8.26 p.m.

Lord Airedale

My Lords, it may be that sooner or later someone will say that, with my name, I ought to be taking an interest in this subject, and I therefore thought that I might as well say it myself and get it out of the way! I think it is my only qualification, really, for taking part in this debate, and I see on the list of speakers who are to follow me the names of distinguished scientists, so I will confine myself to just a very few points that have occurred to me in reading the White Paper.

I quarrel with paragraph 9, in which it is said: It will also be a feature of the new controls that no animal should be subjected to a level of pain greater than is appropriate to the procedure in question". I simply do not understand how anybody can contemplate the deliberate infliction of pain on an animal as being "appropriate". I very much prefer the words of paragaph 26. I hope that these, and not the words in paragraph 9, will appear in the Bill. It says there: the new system of control will ensure that in no procedure will the level of pain be permitted to exceed what is unavoidable to achieve the intended results". Paragraph 32 deals with what I suppose one might call random research. It says: Research with no immediately clear application has led to many of the greatest practical advances". That is undoubtedly true, and I suppose a good example of it was the discovery of penicillin by Sir Alexander Fleming. Sir Alexander was not looking for penicillin when he made the discovery, and in his modest way he said: "Penicillin simply flew in through the window of St. Mary's Hospital". But I wonder +78how many experiments Sir Alexander had conducted and how many kindred experiments had been conducted by his colleagues all over the world before penicillin "flew in" through Sir Alexander's window.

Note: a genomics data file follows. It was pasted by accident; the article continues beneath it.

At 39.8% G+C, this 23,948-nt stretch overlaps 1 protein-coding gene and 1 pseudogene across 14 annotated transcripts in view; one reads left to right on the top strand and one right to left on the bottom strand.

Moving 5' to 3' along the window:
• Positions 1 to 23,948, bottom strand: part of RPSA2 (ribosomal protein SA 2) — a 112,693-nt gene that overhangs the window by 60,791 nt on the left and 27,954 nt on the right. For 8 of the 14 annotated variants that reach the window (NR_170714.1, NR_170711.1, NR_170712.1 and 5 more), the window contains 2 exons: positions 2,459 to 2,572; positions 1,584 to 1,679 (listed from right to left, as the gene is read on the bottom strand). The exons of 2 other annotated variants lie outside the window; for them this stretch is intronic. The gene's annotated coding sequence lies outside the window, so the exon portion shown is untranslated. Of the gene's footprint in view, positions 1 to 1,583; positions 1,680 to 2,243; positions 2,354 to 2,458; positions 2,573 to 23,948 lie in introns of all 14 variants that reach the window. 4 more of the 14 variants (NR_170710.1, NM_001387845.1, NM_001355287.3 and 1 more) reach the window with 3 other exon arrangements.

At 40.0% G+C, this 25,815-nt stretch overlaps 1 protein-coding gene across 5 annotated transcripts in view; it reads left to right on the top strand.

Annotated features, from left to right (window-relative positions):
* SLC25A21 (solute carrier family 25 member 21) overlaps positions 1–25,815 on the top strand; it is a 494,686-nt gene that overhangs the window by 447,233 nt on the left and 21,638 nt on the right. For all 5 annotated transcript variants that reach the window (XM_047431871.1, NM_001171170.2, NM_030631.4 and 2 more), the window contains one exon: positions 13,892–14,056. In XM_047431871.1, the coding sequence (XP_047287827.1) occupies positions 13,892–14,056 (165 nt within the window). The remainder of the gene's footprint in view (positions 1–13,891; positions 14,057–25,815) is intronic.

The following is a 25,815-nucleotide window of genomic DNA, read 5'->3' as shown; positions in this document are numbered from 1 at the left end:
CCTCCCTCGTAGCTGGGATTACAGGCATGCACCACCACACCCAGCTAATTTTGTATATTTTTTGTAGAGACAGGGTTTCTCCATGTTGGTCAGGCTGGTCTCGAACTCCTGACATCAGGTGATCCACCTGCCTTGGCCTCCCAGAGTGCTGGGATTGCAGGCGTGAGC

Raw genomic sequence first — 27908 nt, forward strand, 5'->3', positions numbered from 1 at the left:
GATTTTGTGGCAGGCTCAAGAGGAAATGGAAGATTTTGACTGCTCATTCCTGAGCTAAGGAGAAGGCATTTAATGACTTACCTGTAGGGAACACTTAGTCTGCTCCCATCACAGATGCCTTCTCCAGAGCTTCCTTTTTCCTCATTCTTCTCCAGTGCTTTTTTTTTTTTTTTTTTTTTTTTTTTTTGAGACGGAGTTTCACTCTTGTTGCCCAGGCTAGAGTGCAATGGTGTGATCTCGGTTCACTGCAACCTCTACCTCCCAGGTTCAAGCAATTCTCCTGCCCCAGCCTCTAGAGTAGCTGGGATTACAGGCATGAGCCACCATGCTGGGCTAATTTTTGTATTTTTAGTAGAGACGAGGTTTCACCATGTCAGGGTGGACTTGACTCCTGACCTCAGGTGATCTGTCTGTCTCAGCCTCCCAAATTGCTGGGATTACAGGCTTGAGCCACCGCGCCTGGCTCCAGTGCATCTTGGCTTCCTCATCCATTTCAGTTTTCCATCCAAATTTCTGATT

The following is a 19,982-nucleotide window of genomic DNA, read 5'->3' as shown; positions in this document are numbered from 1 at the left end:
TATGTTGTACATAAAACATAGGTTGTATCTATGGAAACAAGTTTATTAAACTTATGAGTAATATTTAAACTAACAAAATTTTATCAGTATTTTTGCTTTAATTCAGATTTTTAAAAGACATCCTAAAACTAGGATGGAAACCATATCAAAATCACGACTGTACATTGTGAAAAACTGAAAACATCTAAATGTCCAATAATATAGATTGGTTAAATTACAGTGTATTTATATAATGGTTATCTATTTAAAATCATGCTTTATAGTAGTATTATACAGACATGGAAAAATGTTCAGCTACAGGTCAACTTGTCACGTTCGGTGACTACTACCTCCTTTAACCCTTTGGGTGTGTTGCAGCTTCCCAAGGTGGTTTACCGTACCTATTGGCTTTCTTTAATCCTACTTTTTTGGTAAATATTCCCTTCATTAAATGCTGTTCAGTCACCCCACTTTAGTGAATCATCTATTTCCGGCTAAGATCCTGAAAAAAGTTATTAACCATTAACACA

I would say that if scientists wish to pursue research with no immediate objective in mind, let them do so to their heart's content if they confine themselves to creatures without the higher sensitivities. But to subject animals with sophisticated nervous systems to experiments in the interest of purely random research, in the hope that a spin-off like penicillin or something of that kind might eventually arise, should not be permitted. I hope that paragraph 32 will be reconsidered before the Bill is presented.